This is the first of a multi-part series, where I explore some of the more pressing issues facing the Oakland Athletics. Strap in and hold on, while I attempt to evaluate if the A’s need to make any personnel changes.
When life is going great, you can’t help but hope to freeze time. It could relate to anything from your romantic endeavors to your last vacation. Regardless, everyone want to stay in that moment of time where it all makes sense, and everything seems right in the world. The harsh reality is that this is made impossible, by the constant of change that comes with the elapsing of time. The passing of which causes moments to end, and people and situations to change. This can also work reverse. Tough times never last, and there is always a light at the end of the tunnel. It’s simply a balance. Without hitting you with every cliche in the book, let me just say that there are calls for change nearly every time the Athletics go through a rough stretch. It’s simply the nature of the game.
Now it may be premature to call a two-game losing streak a rough stretch, the fact remains that there are many glaring issues circulating around the 2013 team. Looking no further than the dark underbelly of social media, I’ve found a number of topics, concerns, comments and suggestions that I believe were in need of deconstruction. Without further adieu, here are a few that are worthy of note.
1. Eric Sogard had an amazing spring training, everyone loves him and he deserves to start.
Where to begin. First and foremost, it’s easy to understand the appeal of the former ASU Sun Devil. The bespectacled infielder has endeared himself with his hustle, fan friendly persona, and underdog status due to his size and skills. However, the reality is that he may not be built for anything more than a bench role on a Major League team. Hitting just a paltry .231/.294/.282, Sogard has provided little in the form of offense while splitting time with Adam Rosales and Andy Parrino. Often times he’s appeared lost, and has inadvertently swung early in the count at a pitchers pitch only to feebly ground out or loft a lazy fly ball. Defensively he’s surprised me with his range at second, making a series of highlight-level plays early in the season. Today’s throwing miscue contributed to the only run scoring during Tuesday night’s game, but to his credit this was just his second error of the young season. The season ending injury to Scott Sizemore may have saved his spot on the team for the time being, but if Hiroyuki Nakajima, Jemile Weeks, or Grant Green knock the door down, Sogard will find himself back in Sacramento or on the bench much to the chagrin of nerd lovers everywhere.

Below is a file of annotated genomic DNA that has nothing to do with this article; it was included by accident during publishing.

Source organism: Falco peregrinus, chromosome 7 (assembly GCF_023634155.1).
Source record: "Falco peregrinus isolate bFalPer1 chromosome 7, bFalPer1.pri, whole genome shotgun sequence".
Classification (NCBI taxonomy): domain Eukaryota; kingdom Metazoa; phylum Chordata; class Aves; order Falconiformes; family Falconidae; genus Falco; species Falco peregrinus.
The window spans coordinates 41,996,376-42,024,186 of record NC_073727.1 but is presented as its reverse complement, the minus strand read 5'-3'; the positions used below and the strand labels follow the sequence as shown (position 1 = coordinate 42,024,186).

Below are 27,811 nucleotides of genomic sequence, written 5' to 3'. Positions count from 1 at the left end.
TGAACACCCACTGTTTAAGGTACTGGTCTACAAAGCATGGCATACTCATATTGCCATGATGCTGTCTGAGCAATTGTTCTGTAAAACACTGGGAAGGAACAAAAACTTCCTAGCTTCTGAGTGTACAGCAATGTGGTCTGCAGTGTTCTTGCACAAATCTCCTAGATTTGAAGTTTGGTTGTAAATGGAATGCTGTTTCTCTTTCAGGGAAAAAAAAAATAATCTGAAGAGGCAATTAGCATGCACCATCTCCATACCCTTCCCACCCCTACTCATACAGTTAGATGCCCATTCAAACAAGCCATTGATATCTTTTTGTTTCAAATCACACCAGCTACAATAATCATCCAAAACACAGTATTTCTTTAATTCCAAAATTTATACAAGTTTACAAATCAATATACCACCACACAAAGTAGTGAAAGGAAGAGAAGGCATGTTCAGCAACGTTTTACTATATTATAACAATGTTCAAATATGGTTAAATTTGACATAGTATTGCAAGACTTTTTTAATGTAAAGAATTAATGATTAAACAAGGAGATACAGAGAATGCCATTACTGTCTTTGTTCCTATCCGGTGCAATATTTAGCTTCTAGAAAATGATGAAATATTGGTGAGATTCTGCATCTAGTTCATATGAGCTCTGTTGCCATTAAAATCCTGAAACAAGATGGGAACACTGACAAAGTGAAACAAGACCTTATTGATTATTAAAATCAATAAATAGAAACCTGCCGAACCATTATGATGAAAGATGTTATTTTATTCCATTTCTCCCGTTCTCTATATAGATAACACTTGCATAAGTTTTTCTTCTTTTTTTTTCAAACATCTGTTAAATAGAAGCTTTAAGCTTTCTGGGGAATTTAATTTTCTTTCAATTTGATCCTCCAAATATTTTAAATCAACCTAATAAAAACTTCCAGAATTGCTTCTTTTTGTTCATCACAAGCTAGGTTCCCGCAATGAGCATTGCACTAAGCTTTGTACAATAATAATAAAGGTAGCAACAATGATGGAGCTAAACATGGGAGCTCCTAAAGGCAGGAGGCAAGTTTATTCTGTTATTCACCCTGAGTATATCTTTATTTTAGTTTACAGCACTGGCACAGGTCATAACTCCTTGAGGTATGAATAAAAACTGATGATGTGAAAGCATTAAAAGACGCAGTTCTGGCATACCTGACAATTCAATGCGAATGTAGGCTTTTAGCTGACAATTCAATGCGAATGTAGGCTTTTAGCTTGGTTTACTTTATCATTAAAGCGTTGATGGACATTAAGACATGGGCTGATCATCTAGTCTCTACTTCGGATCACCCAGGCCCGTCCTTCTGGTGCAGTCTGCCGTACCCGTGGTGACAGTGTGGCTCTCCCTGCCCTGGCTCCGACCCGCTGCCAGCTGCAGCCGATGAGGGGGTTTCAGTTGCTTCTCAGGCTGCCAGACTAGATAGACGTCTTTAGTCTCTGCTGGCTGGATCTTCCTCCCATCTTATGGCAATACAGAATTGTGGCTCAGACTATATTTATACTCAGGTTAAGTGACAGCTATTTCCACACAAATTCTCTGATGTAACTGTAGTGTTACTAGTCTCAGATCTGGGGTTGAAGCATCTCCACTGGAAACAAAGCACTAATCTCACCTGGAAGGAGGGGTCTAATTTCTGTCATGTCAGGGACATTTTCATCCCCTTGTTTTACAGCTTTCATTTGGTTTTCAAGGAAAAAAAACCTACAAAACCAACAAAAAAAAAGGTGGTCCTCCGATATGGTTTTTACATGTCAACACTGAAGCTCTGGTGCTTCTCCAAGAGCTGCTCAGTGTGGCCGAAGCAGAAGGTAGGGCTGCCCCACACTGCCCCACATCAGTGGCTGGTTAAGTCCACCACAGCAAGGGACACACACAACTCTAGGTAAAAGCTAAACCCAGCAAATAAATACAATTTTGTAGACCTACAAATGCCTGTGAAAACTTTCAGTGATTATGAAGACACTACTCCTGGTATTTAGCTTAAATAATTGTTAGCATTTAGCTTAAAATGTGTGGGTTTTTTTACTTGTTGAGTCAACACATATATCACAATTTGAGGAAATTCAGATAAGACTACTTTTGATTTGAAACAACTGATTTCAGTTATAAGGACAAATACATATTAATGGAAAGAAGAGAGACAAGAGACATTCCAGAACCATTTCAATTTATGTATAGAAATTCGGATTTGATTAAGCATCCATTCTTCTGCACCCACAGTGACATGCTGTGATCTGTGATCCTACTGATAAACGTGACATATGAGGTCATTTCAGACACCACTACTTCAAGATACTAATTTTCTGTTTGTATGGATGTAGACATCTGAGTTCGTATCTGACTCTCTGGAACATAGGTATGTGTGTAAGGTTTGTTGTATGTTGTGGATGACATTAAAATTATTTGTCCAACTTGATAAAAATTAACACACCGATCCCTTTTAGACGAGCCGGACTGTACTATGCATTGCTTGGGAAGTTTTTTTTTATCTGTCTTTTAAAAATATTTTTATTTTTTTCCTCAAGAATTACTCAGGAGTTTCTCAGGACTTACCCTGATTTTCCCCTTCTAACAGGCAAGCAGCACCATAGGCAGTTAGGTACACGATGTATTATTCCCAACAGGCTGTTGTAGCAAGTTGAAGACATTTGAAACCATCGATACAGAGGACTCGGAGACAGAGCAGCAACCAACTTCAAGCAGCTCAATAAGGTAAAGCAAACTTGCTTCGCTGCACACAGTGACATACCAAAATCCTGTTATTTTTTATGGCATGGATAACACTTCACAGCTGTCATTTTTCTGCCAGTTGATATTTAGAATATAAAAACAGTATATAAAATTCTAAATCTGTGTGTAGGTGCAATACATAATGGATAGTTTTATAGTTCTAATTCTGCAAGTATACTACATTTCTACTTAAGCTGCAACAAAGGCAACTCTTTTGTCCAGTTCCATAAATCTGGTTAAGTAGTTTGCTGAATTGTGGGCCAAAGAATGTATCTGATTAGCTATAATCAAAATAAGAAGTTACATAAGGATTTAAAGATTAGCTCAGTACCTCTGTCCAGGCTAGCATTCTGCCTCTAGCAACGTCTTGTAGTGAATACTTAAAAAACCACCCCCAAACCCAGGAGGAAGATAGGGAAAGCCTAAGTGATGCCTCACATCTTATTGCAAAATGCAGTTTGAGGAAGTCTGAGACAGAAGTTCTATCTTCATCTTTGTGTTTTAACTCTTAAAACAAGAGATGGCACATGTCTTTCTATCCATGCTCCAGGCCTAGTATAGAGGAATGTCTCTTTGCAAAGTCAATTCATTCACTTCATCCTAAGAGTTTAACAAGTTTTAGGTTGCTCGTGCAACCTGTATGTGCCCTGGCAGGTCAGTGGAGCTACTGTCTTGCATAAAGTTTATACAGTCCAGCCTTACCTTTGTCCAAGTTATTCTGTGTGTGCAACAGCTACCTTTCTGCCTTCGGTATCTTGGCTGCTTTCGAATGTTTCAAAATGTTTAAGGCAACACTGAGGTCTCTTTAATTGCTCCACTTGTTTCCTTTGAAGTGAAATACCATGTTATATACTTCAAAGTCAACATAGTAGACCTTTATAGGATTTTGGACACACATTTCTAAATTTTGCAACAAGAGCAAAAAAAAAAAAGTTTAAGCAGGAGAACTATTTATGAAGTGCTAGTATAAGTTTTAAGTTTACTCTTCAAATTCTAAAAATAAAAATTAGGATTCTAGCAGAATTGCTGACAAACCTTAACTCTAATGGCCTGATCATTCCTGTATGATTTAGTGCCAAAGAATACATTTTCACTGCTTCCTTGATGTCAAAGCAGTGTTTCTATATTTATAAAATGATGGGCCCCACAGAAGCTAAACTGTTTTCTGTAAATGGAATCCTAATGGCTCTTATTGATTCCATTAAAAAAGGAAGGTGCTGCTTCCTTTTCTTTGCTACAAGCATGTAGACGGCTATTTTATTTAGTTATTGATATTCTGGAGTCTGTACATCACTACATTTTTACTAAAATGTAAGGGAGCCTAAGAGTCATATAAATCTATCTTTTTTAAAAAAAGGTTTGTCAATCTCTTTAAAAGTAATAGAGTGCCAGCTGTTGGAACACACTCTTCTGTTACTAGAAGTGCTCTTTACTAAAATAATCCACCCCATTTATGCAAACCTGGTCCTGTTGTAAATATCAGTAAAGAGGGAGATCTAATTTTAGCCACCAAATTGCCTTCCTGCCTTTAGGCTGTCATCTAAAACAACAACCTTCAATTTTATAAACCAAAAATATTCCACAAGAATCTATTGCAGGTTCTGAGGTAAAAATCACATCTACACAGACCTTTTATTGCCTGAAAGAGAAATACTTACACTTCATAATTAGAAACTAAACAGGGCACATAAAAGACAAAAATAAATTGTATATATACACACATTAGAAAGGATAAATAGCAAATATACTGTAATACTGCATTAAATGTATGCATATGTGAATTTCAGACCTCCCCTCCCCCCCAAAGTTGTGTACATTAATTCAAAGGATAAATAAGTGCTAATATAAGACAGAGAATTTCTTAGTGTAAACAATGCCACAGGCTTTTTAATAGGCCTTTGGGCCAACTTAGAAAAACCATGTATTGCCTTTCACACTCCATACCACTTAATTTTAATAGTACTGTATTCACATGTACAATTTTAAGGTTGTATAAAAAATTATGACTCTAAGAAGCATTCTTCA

2. Eric Sogard is terrible offensively and defensively.
It’s easy to be reactive and jump to conclusions when an A’s player fails to perform to our expectations. I’m as guilty of this sin as anyone else. It’s frustration and anger boiling to the surface, and the need to nominate a scapegoat begins to cloud our thoughts. It’s a completely reactive response. Now, Eric Sogard is not a terrible major leaguer by any stretch of the imagination. I’ve watched terrible ballplayers come through here before, and I can confidently say that he is heads and shoulders above such luminaries as Kurt Abbott, Scott Hemond, and Jack Voigt. That’s not to say, I want to hand him the keys to second base for the next decade. Sogard has his flaws and limitations, and as 27-year old infielder whose never played a full season in the show, he’s probably not capable of growing into an above average player in this lifetime. Despite being amongst the defensive leaders in the American League in range factor, Sogard is largely underrated defensively though it’s not enough the support the argument that he should start. Until he regains the form, that watched him spray line drives all over the Cactus League he’s best being left at the bottom of the order and playing sparingly. In my opinion, he’s suited as utility infielder who is capable of filling in at a variety of positions with the occasional start to give a regular a day off. What I want to avoid is any stretches of extended play where he becomes exposed, and I’d rather not ever see him come off the bench to pinch-hit in a key situation such as last weeks finale against the Angels.
Two opposite sides of the spectrum, both spawned out of irrational love or dislike for the incumbent second baseman. Nevertheless, the idea to replace Sogard as a regular player is sound though completely banishing him off the big league club may be a bit excessive. With his versatility and defensive prowess he still holds value, but playing everyday leaves him exposed. I do believe that the moral of the story is to never fall in love with a bench player, they’ll only break your heart.